This film is shocking for 1961- and holds up well today- allegedly the box office was not good (although i always take box office receipts from ye olde days with a grain of salt) Still, for a while after this film, I think HAMMER did pull back on the blood and sex. there are some really well-done jump cuts and scares in this, the make-up is excellent, and there are moments (as there often are in the best of horror films) where it totters on the brink of being a BLACK COMEDY- especially the scenes from the titular werewolf's childhood (authors note- did you know that being r a ped by a hirstute maniac, getting pregnant and then having the baby on Christmas Day will make it a werewolf? neither did I.)

YOUNG SMOKING HOT OLIVER REED EVENTUALLY SHOWS UP OVER AN HOUR IN, his performance may seem a little intense and erratic, but it makes sense.

there is also THIS which, WOOF!!!!!:

OIP.OuI_F8Ac2NCBIGF8IC4dHgHaD_?pid=Api&r

There are some men who just had no choice but to become MOVIE STARS because, had they been an electrician or a dentist or a highway patrolman, 9 out of 10 women and 1 out of every 10 men they encountered in the course of a day's work would literally THROW THEMSELVES AT THEM SHOUTING "TAKE ME HERE! TAKE ME NOW!"

OLIVER REED was one such man.

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55 minutes ago, LornaHansonForbes said:

from April of 2019 to April of 2020, I had a lot more fun than I thought I would writing (and completing!) a screenplay which I jokingly saved on my computer as SOME **** ABOUT VAMPIRES, that is not the actual title. in writing it, i felt as if a governor had been taken off me engine and I had an awful lot of fun paying various homages to CLASSIC HORROR FILMS- of which I have been a lifelong, passionate fan.

On finishing it, I have tried to return to a screenplay I was previously working on which is grounded in reality- no horror or fantasy elements- and I am having a DEVIL OF A TIME getting back into it...

So I have been kicking around the notion of writing SOME **** ABOUT WEREWOLVES, and as such I finally got around to watching WEREWOLF OF LONDON (1935)- which is my third favorite horror film of all time and which I just adore. I could go on about it forever, but I won't.

Werewolf-of-London-1935.jpg

And then I rented THE CURSE OF THE WEREWOLF (1961) on amazon prime.

I am a big aficianado of HAMMER HORROR and- oddly I don't recall ever sitting through this film in its entirety. I recall finding it online and TCM and in both cases, for whatever reasons, I did not finish.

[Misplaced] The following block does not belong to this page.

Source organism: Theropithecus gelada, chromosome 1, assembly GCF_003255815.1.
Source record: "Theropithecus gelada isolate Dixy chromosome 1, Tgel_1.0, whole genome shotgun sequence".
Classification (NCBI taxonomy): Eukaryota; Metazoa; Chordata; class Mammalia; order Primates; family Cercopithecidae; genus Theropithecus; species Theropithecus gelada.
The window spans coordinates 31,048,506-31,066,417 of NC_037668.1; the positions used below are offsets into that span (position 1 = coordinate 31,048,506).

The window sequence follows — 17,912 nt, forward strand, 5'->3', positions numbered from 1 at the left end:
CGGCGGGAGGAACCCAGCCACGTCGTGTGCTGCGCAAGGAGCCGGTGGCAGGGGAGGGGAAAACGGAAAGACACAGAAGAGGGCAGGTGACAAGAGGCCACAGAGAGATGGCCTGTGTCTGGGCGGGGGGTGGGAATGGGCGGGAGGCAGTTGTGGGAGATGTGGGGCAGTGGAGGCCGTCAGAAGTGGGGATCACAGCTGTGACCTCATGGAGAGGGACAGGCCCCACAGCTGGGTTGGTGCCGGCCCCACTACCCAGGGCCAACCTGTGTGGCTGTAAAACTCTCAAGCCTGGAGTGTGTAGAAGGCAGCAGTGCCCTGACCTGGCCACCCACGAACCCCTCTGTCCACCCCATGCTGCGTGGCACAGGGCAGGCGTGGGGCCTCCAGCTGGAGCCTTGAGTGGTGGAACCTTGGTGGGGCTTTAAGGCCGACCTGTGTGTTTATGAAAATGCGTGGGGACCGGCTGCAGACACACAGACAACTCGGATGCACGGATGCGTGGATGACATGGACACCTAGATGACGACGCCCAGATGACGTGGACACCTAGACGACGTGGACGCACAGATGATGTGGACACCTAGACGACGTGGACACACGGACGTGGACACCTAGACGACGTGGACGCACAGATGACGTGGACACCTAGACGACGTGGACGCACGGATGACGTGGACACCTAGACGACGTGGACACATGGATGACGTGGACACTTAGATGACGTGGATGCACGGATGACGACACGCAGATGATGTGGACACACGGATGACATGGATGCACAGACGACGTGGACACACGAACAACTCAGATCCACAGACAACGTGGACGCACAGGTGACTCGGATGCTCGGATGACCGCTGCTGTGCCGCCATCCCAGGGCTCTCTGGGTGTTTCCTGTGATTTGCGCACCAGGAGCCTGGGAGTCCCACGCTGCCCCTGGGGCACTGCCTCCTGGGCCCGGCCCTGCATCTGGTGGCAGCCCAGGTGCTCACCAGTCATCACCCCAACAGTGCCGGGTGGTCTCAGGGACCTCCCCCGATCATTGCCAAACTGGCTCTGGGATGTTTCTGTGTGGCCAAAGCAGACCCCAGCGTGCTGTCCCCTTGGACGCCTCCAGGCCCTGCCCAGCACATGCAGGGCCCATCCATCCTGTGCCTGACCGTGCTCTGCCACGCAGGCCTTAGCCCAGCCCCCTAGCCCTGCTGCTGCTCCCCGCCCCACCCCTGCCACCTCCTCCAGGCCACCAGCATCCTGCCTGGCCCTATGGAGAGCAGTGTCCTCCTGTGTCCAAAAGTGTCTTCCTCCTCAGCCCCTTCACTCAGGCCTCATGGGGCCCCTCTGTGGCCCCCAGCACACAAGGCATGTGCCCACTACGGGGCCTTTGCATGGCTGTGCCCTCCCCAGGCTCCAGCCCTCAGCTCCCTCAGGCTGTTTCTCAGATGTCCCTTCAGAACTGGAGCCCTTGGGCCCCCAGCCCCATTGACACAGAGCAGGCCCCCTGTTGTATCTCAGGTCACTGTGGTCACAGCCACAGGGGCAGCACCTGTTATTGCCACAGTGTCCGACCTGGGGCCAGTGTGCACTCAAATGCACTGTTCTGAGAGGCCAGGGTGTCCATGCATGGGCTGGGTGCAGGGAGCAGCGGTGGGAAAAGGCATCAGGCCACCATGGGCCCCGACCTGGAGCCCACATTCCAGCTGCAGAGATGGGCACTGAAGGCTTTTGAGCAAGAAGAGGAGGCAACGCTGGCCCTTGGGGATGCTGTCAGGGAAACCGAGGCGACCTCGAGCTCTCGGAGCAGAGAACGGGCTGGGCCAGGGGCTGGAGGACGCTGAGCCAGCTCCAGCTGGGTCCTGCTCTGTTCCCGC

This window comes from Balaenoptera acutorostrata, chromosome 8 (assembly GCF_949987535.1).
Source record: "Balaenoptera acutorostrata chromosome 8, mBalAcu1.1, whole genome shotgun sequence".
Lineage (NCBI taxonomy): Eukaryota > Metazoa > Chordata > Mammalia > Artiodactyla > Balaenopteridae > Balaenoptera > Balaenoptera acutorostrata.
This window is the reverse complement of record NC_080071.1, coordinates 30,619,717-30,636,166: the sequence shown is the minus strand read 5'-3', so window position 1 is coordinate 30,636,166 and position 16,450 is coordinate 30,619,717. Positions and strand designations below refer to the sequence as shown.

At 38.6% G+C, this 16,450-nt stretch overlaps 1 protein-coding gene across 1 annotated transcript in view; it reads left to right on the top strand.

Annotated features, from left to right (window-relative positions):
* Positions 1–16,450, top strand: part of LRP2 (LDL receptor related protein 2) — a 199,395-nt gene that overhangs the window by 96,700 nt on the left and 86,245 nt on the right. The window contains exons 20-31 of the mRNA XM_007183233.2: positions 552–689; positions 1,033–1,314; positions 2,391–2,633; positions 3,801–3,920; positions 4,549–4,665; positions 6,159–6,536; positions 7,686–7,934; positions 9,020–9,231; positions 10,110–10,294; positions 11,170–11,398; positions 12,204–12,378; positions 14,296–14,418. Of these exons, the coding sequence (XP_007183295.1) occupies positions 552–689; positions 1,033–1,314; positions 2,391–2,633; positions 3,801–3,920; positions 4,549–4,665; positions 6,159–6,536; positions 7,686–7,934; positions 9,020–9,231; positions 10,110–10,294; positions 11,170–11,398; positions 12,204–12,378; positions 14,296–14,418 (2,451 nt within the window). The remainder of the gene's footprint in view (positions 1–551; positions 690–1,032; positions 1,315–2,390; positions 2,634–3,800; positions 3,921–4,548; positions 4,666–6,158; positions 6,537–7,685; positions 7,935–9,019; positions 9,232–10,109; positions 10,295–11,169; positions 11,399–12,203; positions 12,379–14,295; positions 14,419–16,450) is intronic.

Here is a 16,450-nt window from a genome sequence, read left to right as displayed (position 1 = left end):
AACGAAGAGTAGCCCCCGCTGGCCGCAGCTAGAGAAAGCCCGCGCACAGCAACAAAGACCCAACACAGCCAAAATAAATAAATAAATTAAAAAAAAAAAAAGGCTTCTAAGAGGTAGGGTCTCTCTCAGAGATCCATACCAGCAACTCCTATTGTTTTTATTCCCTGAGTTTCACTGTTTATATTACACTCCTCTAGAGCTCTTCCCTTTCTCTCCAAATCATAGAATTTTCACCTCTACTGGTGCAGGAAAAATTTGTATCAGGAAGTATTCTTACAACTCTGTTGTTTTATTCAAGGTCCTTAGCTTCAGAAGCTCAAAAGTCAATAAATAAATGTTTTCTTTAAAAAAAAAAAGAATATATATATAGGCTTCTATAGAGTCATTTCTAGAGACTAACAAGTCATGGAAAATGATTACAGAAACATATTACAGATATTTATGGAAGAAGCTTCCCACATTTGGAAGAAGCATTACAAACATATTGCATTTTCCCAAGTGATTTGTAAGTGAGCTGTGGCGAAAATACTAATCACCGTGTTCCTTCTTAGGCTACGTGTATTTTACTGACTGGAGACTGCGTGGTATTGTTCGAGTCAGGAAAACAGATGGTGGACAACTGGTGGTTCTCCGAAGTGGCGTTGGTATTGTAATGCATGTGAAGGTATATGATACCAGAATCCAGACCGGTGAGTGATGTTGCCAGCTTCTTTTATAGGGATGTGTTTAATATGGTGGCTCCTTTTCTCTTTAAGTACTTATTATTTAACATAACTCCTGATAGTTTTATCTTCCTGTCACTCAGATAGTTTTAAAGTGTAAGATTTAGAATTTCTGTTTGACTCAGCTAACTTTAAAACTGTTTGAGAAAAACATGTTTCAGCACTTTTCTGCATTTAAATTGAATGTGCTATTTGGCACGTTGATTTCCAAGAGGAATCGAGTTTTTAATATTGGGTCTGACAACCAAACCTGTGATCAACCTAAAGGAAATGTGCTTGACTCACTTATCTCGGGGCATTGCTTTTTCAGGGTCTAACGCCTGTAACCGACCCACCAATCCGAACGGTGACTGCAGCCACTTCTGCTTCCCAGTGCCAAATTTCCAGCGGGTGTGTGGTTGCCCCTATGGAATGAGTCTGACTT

I really wonder why, BECAUSE ITS A FASCINATING FILM- made all the moreso by the bottom-line dictated "artistic" decision to set the whole tale in SPAIN (Hammer had redressed THE BRAY STUDIOS BACKLOT for a SPANISH INQUISITION FILM that never ended up getting made [ed note- bet they did not expect that!] and the decision works- although these are THE MOST BRITISH SPANISH PEOPLE EVER.

This film is shocking for 1961- and holds up well today- allegedly the box office was not good (although i always take box office receipts from ye olde days with a grain of salt) Still, for a while after this film, I think HAMMER did pull back on the blood and sex. there are some really well-done jump cuts and scares in this, the make-up is excellent, and there are moments (as there often are in the best of horror films) where it totters on the brink of being a BLACK COMEDY- especially the scenes from the titular werewolf's childhood (authors note- did you know that being r a ped by a hirstute maniac, getting pregnant and then having the baby on Christmas Day will make it a werewolf? neither did I.)

YOUNG SMOKING HOT OLIVER REED EVENTUALLY SHOWS UP OVER AN HOUR IN, his performance may seem a little intense and erratic, but it makes sense.

there is also THIS which, WOOF!!!!!:

OIP.OuI_F8Ac2NCBIGF8IC4dHgHaD_?pid=Api&r

There are some men who just had no choice but to become MOVIE STARS because, had they been an electrician or a dentist or a highway patrolman, 9 out of 10 women and 1 out of every ten men they encountered in the course of a day's work would literally THROW THEMSELVES AT THEM SHOUTING "TAKE ME HERE! TAKE ME NOW!"

OLIVER REED was one such man.

THE CURSE OF THE WEREWOLF is a fascinating werewolf movie that I always enjoyed. Oliver Reed does a dang fine acting job as the cursed man, and I can't argue that in his prime he was one fine young stud.